The Miracle Season Review


There’s nothing quite like an inspirational sports story. It’s got built-in competition, an underdog with the odds stacked against them, and, usually, a cathartic and emotional victory at the end. If you’ve seen one of these sorts of movies, you’ve pretty much seen them all and The Miracle Season really doesn’t add anything new to the genre. Having said that, it also doesn’t do anything badly, leading to an enjoyable, if likely not particularly memorable, addition to the world of sports cinema.

The West High School Women’s Volleyball Team became Iowa State Champions in 2010, but it’s a new school year and now the team is back to attempt the rare feat of becoming back to back champions. Coach Kathy Bresnahan, Bres to her players (Helen Hunt) is perhaps a bit distracted having recently gone through a divorce but team captain Caroline “Line” Found (Danika Yarosh) has all the energy the team requires. She’s enthusiasm personified and even her best friend Kelly (Erin Moriarty) who is on the team with her, is in awe of her. With Line as leader, another year as champions seems guaranteed, but everything falls apart when Line is killed in a tragic accident, and while the team is obviously shaken, they ultimately decide to use their friend as motivation to try and become the best once again.

While Danika Yarosh’s screen time is minimal, she does a solid job setting up the character that will be so important to everybody else. You can tell why she would be everybody’s friend, and thus why everybody would feel the loss when she is gone. Once that loss is felt, the film shifts to focus on her father (William Hurt) and her best friend Kelly. Kelly becomes the film’s central character, as she takes over as team captain, though, certainly with some trepidation.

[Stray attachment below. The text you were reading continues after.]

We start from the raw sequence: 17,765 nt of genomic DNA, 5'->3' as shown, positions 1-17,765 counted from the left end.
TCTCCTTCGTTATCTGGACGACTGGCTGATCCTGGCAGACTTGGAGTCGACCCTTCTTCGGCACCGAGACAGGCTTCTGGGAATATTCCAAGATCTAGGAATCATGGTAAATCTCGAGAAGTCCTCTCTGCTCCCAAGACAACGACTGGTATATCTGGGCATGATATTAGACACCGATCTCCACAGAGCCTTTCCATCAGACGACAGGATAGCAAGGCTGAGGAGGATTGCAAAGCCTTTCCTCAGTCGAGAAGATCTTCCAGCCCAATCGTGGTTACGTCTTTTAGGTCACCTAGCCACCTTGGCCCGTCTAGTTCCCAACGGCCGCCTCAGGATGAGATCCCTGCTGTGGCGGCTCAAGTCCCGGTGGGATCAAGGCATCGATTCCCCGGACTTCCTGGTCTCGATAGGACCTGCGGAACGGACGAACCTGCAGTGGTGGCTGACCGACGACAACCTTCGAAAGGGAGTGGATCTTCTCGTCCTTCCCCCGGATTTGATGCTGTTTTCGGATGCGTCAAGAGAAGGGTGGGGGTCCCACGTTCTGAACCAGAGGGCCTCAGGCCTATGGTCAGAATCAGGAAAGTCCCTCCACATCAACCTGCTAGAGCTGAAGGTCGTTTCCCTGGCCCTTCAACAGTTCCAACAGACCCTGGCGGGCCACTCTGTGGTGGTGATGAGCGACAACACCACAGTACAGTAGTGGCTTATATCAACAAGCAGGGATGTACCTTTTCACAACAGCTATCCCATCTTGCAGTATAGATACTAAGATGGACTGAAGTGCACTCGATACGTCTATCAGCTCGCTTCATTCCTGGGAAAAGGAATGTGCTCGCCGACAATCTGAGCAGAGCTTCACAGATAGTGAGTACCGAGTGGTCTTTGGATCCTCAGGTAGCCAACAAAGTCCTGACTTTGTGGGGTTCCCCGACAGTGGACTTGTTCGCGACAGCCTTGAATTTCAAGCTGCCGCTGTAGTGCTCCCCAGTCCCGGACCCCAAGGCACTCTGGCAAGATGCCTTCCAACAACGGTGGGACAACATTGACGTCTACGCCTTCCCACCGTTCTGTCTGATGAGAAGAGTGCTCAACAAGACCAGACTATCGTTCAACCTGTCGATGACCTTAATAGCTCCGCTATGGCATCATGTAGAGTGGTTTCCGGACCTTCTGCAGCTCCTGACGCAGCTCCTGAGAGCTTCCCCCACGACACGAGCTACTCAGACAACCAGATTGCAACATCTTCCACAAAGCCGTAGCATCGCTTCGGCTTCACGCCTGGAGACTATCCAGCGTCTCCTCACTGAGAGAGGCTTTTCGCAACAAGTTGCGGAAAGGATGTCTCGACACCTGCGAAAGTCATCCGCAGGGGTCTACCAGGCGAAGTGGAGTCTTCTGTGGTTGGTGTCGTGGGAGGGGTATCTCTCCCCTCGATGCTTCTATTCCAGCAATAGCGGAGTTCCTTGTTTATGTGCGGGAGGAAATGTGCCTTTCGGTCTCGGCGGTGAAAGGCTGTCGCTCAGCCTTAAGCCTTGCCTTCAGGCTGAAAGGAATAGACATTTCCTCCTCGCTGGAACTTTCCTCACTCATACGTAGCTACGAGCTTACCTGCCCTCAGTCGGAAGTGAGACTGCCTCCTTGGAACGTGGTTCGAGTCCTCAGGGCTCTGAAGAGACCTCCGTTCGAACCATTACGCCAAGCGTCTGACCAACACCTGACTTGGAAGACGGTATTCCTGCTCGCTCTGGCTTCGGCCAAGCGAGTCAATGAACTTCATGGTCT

While The Miracle Season might sound like the perfect fiction, it’s actually based on a true story, and as some news footage that runs during the closing credits shows that even some of the elements that feel the most “Hollywood” while you’re watching them are actually based on real events. It’s no wonder this story was adapted into a film. And besides, while inspirational sports movies may be a dime a dozen, most of them don’t feature women or volleyball, so that’s something. While the team of girls isn’t always on the same page, The Miracle Season steers clear of pitting them against each other. Ultimately, this is about a team of women coming together and as unfortunate as this is, that’s a refreshing change of pace.

The Miracle Season isn’t without its issues. While the decision to focus on Kelly makes some sense from a narrative perspective, volleyball is a team sport, and as such there are several other girls who get little to no character development. I’m fairly certain the rest of them had names. I couldn’t tell you what they were. Kelly herself goes through a remarkably fast transformation. As the film opens she’s not sure she’ll be named to the team’s starting line-up, but when it comes time to pick a new setter, her abilities are so obvious that one wonders why she didn’t get the job when the season began. Maybe there was a practicing montage left on the cutting room floor. Don’t worry, there are others.

These problems are minor overall as The Miracle Season is a perfectly fine, if predictable, story. Helen Hunt and William Hurt carry the performances. Erin Moriarty and the rest of the cast of players come together well as a team and have a charm that’s as infectious as the pop music soundtrack that pops up whenever the film requires an extra burst of energy. The heartfelt moments you would expect are here but Season earns them. If you’re the sort to get a little emotional at the movies, The Miracle Season is likely to push your buttons. It’s certainly going to try.

In a day where it seems like literally, everything in reality is depressing, a real-life inspirational story is far from the worst thing one can experience. As a film, The Miracle Season is more mundane than miracle, but it will probably make you smile, and there’s nothing wrong with that.

6 / 10 stars

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